Although INC424 demonstrated modest antileukemic activity as a single agent in patients with advanced AML, it is possible that use of JAK inhibitors up front or at higher doses or use of more potent and selective JAK inhibitors could result in greater benefit.24 Despite AZD1480 and INC424 both being putatively selective JAK1 and JAK2 inhibitors, higher concentrations of INC424 had increased inhibitory effects on normal stem/progenitor cells. Selectivity of individual inhibitors toward AML LSCs vs normal stem cells may depend on differences in effects on non-JAK kinases. Although AZD1480 has been withdrawn from clinical trials, our studies support continuing clinical evaluation of other more potent and selective JAK inhibitors in AML. Because AML is a complex disorder resulting from cooperation of multiple molecular abnormalities, a single agent is not expected to be sufficient to effectively treat this disease. Combinations of JAK inhibitors with other treatments directed against cooperating abnormalities in AML LSCs will likely be required. Patient selection will be an important consideration for future studies. Our results suggest that increased baseline STAT3/5 activation status could be a potential biomarker for response to JAK2 inhibition. Our results also support further investigation of JAK inhibitors for targeting of FLT3-mutated AML. The FLT3-ITD mutation is the most common mutation in AML and confers a poor prognosis. Several FLT3 inhibitors are in clinical trials, of which AC220 is the most potent. However, AC220 only modestly inhibits FLT3-ITD CD34+ cell survival and has only moderate clinical activity. FLT3-ITD+ AML CD34+ cells have increased pSTAT expression and increased sensitivity to JAK inhibition. JAK inhibitors may also overcome stroma-mediated drug resistance in FLT3-ITD–mutated AML cells.35 Our laboratory studies using stringent, clinically relevant models provide a strong scientific rationale and impetus for continued investigation of JAK2 inhibition as a therapeutic strategy in AML.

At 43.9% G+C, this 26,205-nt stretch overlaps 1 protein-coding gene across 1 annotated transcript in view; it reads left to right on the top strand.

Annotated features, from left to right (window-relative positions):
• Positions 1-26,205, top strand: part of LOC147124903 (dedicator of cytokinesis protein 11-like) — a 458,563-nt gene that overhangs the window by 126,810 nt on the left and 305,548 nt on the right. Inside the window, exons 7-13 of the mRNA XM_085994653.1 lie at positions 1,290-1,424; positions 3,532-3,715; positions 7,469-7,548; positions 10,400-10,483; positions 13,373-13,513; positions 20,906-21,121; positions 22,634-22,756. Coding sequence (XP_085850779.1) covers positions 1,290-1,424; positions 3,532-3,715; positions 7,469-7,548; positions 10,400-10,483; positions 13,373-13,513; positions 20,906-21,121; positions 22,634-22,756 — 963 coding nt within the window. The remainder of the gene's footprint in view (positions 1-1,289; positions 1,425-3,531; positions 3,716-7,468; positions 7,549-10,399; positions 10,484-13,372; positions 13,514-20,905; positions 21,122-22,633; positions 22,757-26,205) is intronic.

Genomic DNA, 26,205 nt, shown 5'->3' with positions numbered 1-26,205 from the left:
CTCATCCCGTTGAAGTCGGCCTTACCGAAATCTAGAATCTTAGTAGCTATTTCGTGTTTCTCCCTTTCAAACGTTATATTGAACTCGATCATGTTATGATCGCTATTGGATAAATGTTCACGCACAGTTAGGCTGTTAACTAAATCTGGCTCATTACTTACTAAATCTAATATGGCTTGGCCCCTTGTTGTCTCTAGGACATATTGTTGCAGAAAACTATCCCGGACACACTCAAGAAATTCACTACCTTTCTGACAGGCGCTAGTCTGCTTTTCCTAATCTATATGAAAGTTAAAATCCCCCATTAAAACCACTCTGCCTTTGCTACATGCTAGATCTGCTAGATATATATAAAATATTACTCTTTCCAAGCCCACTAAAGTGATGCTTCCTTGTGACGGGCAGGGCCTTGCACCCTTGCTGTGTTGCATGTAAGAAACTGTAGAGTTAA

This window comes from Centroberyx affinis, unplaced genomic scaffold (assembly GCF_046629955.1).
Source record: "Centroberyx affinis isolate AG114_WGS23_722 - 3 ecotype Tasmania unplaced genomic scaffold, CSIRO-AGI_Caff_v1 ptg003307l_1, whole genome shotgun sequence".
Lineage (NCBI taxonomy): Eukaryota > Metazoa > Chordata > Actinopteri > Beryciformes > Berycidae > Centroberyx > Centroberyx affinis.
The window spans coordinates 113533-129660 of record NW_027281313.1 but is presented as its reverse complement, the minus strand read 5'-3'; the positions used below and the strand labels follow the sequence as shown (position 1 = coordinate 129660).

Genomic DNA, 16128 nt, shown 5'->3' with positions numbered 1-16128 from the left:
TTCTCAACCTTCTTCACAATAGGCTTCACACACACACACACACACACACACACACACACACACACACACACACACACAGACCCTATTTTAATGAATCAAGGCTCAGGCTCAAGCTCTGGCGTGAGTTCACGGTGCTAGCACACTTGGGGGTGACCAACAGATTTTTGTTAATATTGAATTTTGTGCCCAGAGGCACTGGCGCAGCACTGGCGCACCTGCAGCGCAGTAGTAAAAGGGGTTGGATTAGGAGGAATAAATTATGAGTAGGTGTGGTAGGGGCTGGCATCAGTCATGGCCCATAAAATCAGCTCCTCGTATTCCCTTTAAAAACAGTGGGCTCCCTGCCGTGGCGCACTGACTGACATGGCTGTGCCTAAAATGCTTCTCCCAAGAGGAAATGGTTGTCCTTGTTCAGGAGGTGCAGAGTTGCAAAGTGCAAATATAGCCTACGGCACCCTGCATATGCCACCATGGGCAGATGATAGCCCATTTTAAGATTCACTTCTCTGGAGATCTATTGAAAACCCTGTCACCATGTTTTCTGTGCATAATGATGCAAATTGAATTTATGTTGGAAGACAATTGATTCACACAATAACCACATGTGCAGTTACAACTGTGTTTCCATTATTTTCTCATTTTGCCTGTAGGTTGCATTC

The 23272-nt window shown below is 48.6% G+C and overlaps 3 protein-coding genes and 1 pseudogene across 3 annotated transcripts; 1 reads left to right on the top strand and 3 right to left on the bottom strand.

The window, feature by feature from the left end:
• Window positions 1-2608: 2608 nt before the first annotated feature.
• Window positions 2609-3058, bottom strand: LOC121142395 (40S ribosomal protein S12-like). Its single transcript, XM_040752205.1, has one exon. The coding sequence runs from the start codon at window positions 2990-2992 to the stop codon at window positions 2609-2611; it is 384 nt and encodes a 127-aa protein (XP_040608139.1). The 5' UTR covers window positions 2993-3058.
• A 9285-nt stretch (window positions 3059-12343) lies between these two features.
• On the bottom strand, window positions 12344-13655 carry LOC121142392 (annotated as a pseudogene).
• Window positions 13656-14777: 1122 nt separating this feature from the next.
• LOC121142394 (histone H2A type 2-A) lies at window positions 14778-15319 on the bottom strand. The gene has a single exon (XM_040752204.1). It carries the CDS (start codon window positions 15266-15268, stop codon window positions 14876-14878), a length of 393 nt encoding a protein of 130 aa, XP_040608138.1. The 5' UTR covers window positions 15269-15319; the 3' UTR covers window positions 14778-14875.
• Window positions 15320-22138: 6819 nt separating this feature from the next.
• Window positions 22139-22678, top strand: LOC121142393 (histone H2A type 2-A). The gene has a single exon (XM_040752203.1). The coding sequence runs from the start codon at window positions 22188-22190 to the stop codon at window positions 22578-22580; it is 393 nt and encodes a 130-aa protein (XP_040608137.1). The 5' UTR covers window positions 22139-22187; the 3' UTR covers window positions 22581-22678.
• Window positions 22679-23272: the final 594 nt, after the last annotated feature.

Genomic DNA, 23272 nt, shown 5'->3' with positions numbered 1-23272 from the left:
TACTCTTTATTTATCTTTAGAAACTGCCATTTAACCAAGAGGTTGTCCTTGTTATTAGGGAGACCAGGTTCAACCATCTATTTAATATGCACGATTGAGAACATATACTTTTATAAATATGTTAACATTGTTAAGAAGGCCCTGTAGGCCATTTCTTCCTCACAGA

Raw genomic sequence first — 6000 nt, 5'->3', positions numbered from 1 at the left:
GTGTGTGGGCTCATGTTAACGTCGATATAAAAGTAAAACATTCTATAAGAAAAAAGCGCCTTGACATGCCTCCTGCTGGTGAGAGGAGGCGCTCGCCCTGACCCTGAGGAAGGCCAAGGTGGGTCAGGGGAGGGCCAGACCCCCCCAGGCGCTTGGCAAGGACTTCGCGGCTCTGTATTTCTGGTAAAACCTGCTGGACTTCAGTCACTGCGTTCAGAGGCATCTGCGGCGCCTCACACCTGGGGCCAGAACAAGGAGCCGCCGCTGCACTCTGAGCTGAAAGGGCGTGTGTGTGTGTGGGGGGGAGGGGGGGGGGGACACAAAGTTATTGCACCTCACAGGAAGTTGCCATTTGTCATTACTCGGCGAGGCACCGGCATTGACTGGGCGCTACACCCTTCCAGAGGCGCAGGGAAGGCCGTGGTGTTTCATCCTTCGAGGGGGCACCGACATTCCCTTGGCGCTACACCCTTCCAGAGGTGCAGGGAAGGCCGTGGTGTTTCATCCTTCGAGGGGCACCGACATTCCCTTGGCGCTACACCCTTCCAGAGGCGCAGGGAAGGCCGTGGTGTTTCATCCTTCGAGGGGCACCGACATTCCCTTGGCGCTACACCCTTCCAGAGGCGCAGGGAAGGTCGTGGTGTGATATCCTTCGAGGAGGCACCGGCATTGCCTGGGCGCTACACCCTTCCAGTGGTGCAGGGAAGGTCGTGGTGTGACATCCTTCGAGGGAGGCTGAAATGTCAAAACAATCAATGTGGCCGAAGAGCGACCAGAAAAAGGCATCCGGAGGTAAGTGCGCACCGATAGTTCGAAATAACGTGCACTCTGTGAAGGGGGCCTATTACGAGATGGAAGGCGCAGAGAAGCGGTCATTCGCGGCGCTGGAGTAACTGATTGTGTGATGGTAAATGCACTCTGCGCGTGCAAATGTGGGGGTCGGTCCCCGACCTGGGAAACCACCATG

The online version of this article contains a data supplement.
The publication costs of this article were defrayed in part by page charge payment. Therefore, and solely to indicate this fact, this article is hereby marked “advertisement” in accordance with 18 USC section 1734.
The authors thank Dr Dennis Huszar (Astra Zeneca Pharmaceuticals) for supplying AZD1480, StemCyte for CB samples, Dr Min Li for advice regarding statistical analysis, Jennifer Arceo and Linda Seymour for sample collection, and Tinisha McDonald for sample processing. The authors acknowledge the support of the Animal Resources Center and Analytical Cytometry Core.
This work was supported by a grant from the George Hoag Family Foundation, a translational research grant from the Leukemia and Lymphoma Society, and National Institutes of Health, National Cancer Institute grants P30CA033572 and CA172447.
Contribution: A.M.C. designed and performed experiments, analyzed and interpreted data, and wrote manuscript; Liang Li designed experiments and interpreted data; Y.H. performed experiments; A.L. acquired samples and patient data; Ling Li performed experiments; A.S. acquired samples and interpreted data; S.F. and D.P. interpreted data; R.J. designed research and interpreted data; and R.B. designed research, analyzed and interpreted data, and wrote the manuscript.
Conflict-of-interest disclosure: The authors declare no competing financial interests.
Correspondence: Ravi Bhatia, Division of Hematopoietic Stem Cell and Leukemia Research, City of Hope National Medical Center, Duarte, CA 91010; e-mail: email@example.com.